Review: Simon Armitage, Ilkley Literature Festival, King’s Hall
It came as no surprise to hear that Simon Armitage was opening Ilkley Literature Festival. It’s not his first time. Armitage’s association with the festival goes back years and he’s a sure-fire bet for a full house on opening night in the King’s Hall, particularly now he’s head honcho of the poetry establishment. As a long-time admirer of his work, I was pleased with his appointment as Poet Laureate (although it did feel a little safe).
Armitage entertained his audience with the help of a slide show which, in all truth, didn’t add a great deal but merely confirmed reference points for the poems. Considering the grand surroundings, one might expect a little more presentation-wise, but this is poetry not rock ‘n’ roll so a lighting rig and frequent emissions from a dry ice machine weren’t really required. Still, I couldn’t escape the feeling that a grand opening night of a prestigious literary festival on a huge stage required more than a projector, a lectern and a solitary poet, albeit such a fine one.
Meanwhile, his set was comprised of poems from his recent anthology, Sandettie Light Vessel Automatic, a kind of best of the B sides (if I was being cruel) or a collection of poems drawn from previous self-contained projects such as his work with the Yorkshire Sculpture Park (YSP) or The Stanza Stones Project (if I wasn’t). Either way, I was more than eager to purchase a copy after the event. Without sounding all Annie Wilkes from Stephen King’s Misery, I’m his number one fan.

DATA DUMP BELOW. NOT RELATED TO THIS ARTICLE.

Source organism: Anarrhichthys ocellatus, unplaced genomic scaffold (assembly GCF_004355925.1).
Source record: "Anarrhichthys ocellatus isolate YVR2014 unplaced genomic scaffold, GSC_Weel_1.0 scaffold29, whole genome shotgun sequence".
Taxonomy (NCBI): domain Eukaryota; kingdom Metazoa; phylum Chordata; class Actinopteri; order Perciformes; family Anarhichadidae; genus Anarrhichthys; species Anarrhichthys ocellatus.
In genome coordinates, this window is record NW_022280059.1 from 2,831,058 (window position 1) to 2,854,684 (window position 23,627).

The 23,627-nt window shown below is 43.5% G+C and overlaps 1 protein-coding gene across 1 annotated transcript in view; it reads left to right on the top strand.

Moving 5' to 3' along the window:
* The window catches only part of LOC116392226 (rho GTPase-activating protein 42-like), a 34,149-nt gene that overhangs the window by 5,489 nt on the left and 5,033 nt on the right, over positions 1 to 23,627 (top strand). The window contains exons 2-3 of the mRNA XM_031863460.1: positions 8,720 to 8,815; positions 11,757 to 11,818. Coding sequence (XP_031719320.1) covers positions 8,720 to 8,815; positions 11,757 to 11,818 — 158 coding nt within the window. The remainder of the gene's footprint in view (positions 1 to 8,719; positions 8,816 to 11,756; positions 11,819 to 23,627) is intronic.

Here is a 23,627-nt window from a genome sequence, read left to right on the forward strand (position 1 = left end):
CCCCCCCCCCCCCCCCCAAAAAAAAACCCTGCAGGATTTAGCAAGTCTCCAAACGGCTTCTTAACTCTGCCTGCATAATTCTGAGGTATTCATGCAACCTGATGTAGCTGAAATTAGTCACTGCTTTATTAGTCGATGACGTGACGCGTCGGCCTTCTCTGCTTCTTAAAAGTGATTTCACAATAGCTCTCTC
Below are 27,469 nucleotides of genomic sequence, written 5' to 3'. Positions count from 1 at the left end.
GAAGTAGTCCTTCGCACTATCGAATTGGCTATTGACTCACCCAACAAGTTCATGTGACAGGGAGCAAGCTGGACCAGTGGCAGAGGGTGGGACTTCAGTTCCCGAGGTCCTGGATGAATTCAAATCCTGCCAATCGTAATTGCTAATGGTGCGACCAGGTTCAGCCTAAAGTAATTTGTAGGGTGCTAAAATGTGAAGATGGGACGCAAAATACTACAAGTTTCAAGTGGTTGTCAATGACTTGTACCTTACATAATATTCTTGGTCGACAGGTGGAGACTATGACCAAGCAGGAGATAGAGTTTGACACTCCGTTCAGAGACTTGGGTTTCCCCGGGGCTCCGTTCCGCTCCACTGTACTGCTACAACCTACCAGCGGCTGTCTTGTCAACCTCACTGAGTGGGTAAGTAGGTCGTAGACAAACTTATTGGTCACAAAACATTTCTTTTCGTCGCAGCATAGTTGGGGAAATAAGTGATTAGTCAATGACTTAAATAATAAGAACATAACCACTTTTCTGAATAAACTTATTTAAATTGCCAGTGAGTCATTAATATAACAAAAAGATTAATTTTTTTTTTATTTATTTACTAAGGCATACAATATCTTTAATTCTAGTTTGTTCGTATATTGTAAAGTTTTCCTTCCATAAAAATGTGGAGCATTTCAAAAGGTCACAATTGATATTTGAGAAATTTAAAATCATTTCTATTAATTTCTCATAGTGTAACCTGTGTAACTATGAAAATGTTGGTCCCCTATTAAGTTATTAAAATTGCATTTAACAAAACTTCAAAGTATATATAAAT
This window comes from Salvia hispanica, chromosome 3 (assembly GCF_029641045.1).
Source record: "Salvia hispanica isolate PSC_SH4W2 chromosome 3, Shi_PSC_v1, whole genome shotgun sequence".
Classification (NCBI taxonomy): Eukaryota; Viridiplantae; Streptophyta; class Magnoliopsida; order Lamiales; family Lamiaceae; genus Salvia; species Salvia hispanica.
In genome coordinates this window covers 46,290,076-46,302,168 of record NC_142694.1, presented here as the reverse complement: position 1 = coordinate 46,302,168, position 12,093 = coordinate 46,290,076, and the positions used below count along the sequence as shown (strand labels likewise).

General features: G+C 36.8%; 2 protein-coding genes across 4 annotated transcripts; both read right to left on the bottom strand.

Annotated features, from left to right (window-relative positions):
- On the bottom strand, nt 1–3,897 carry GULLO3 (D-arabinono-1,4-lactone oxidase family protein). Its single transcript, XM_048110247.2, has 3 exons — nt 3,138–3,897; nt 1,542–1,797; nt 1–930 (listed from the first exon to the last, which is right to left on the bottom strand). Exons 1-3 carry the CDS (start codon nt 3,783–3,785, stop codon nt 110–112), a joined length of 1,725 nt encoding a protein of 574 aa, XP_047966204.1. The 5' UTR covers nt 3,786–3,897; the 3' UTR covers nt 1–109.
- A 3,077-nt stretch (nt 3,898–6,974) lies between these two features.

Armitage, like Carol Ann Duffy (the previous Poet Laureate) receives some stick for his reading tone in certain poetry circles. Personally, I like Armitage’s often droll delivery and his timing. Both worked well when he delivered frequent funny lines such as those from The Sommelier, a hilarious narrative treatment of a wine-tasting session at Yorkshire Sculpture Park. This is Armitage at his witty best, a prose poem no less (although Armitage said in his introduction, with tongue embedded firmly in cheek, that “there is no such thing as a prose poem”) which goes for laughs and doesn’t let up until it has had its fill. The sommelier in question encourages the tasters to trust their instincts when commenting on wines. The poet doesn’t disappoint: “Lime, potato,” he ventures, after necking a glass of Riesling. A Chianti Classico was even less impressive: “Bovril, Cement. An old man’s slipper,” quips Armitage, when he’s clearly too far gone (in the poem, at least) to distinguish between subtle notes and idiosyncrasies of the copious samples on offer. He’s downing, not tasting.
The stately carp in its golden body stocking,
wearing its emperor’s moustache?
And a little later:
Or maybe the nuclear sub of the pike
nosing through slimy reeds, its undershot smile
housing a rack of talons for teeth.
Towards the end of this entertaining evening, he reads The Wallet, a memorable list poem and a list poem that arguably only Armitage could write, from Mansions in the Sky: The rise and fall of Branwell Bronte, where he brings Branwell back to life through his “Man-Purse”:
The rolled heart-meat
And when re riffs on the contents of said wallet:
…one clean syringe,
a dealer’s number
in a secret tier,
maxed to the limit
and edged with coke…
After the reading, one of the board members said to me, “I do like Simon. He’s like Larkin, but nicer.” It was a telling point. Armitage has become the nice poet, the safe bet. It doesn’t make him any less of a poet though. And safe bets sell tickets (there wasn’t an empty seat in the house). Judging by the crowd’s reactions, and my own, he was pretty good value for the £14 entrance fee.
By Mark Connors, Poetry Correspondant
Sandettie Light Vessel Automatic is published by Faber and Faber and available to buy now.
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